I am saddened however that someone else has posted a blog about the same matter and frightfully using your words verbatim in a few key spots.

    Heads up!

    http://milkmanstudionyc.blogspot.com/2011/06/how-to-shoot-fashion-editorial.html?m=1

  • chew April 19, 2011 12:31 pm

    Thank you very much for this article. I'm really inclined more to fashion and trying to build a portfolio for that. Very hard indeed but fun. Thanks very much.

  • Ryuji - boston photographer March 6, 2011 11:00 am

    Thanks for the nice article!

  • Le Chateau des Fleurs by Frenchy January 20, 2011 03:15 pm

    Oh WOW This is a good article ! Thanks so much !!! I think a fashion photographer or Editor would be a fun job !
    Bisous

  • amie August 2, 2010 04:34 pm

    nice article, but sorry...the photography is a little sub-standard

  • Fred Huang May 27, 2010 11:36 am

    This is very informative, I am a newbie in fashion photography and I am doing a research on this topic, thanks so much for posting such a great article.

  • Jackie Lund May 13, 2010 02:37 pm

    I was just talking with a photographer friend about editorial photography. I just came across this article and I found the answers I was looking for.

  • Lindsay March 24, 2010 07:45 am

    As I sarted doing my first styling work for RJCook, I completely agree that sometimes the brand of clothes does not matter as long as it looks awesome in the photograph. It always depends on what excatly you're shooting for (what magazine, test, etc). Making the best of every single aspect is key!

  • Dandyism Is NOT Dead March 17, 2010 02:04 pm

    Excellent article, very insightful! Love how you focused on each procedure.

  • angela February 4, 2010 08:49 am

    i am doing photography as a GCSE iin school and we have to choose a project to do it on and i was wanting to do fashion photography as my project and i was wondering how i could do it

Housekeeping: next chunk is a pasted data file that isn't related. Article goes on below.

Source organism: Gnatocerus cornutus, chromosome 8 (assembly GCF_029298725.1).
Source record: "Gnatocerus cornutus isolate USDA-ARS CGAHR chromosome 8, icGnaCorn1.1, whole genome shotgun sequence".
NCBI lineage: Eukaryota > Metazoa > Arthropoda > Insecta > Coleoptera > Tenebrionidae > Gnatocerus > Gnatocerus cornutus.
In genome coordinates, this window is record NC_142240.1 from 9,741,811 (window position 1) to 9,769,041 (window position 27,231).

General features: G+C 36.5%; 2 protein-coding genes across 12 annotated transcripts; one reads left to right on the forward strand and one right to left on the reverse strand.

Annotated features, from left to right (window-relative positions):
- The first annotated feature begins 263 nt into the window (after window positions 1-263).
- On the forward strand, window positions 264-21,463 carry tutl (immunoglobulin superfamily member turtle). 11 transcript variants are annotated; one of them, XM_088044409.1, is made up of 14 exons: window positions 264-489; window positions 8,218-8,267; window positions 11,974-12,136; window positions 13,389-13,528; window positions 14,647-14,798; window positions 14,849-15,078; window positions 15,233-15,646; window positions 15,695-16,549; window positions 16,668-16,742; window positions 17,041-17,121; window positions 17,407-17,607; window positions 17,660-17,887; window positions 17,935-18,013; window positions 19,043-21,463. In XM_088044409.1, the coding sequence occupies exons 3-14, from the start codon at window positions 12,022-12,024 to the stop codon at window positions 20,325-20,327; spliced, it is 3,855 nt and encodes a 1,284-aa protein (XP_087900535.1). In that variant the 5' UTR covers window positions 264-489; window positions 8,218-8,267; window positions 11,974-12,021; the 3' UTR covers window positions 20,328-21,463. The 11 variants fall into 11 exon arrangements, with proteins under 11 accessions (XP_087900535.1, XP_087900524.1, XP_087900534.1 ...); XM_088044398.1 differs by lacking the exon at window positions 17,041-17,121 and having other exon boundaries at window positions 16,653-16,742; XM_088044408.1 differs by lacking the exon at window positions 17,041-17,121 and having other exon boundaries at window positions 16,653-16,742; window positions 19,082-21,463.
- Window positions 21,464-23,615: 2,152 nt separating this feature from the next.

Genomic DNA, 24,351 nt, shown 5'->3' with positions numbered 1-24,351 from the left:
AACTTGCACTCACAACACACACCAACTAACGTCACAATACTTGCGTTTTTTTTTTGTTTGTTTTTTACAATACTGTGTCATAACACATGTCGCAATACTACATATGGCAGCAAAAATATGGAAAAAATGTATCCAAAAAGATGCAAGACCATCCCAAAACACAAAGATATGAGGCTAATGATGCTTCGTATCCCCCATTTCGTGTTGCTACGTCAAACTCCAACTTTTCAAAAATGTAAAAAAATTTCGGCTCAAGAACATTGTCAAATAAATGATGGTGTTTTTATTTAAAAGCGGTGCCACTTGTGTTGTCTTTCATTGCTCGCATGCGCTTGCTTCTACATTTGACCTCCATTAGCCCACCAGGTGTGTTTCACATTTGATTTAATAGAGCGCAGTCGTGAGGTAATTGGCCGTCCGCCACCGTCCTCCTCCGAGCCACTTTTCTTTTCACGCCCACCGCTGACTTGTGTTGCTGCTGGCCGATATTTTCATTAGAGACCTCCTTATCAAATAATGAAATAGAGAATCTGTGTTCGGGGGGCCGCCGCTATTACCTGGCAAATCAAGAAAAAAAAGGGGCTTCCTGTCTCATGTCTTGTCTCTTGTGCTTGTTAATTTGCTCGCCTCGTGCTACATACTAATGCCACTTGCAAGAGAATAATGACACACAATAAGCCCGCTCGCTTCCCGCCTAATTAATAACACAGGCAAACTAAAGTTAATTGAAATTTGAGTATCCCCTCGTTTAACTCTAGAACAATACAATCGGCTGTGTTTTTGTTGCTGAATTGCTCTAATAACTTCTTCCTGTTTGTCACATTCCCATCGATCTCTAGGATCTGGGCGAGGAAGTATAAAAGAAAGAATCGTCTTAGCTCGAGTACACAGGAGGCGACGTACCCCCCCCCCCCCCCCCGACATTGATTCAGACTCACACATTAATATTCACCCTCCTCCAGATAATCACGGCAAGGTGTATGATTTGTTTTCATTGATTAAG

• Shem Omana January 29, 2010 04:47 am

    thank you.. that is well explained, i learned alot from your article. keep it up!

  • Robert Rea - Hair Design December 21, 2009 07:01 am

    Great posting! Would love to read more about the stylists for wardrobe, hair and makeup and what separates this type of shoot from other fashion or avant garde shoots.

    www.modelmayhem.com/robertrea for makeup artistry

  • Hugh O'Malley Fashion Photographer London November 23, 2008 06:28 am

    Thanks for sharing your knowledge. As a fashion and beauty photographer working in London, I know how precious some people can be with their knowledge and it's refreshing to see your generosity with your vision.

    I run a blog myself here: http://hughomalley.com/blog which is about fashion and photography. check it out if you have a minute.

    Thanks,
    Hugh O'Malley
    Fashion and Beauty Photographer London

  • Trenidy September 10, 2008 05:19 am

    I love the work... how long did you go to school for?

  • Olivia O'Sullivan August 18, 2008 06:25 pm

    Thanks for a very informative piece.

  • Satya Paul June 29, 2008 03:33 pm

    Beautiful article . Well explained . Takes care of details .

  • GregB June 23, 2008 07:10 pm

    Nice article. That is exactly how I would do it. Keeping everything running on time is crucial if budgets are concerned.

  • MO June 22, 2008 09:47 pm

    Excellent overview in a couple of minutes.

  • Ajith June 21, 2008 09:44 pm

    Great, thanks for sharing your experience.

  • Luis Aguirre June 21, 2008 12:35 pm

    Great feature and terrific photos.

  • Larry June 20, 2008 08:57 am

    Fantastic post - I really enjoyed this feature.

  • Uncle CHE June 20, 2008 04:15 am

    This post makes me wanna be a photographer. Ha ha ha. Though I dodn't understand certain aspects of it (because I am a photo-dummy), it looks and feels quite professional.

    I think i should visit Joaquim Barreto.

    Cheers!

  • Angela June 20, 2008 01:33 am

    Those are really interesting pictures.

    Great tips.

  • Kunal Daswani June 20, 2008 01:07 am

    Great article! Thank you!!

  • Cybasumo June 20, 2008 12:42 am

    Nice photo work! the way the models are shot was great! i love the composition and the theme of each photos... keep up the good work!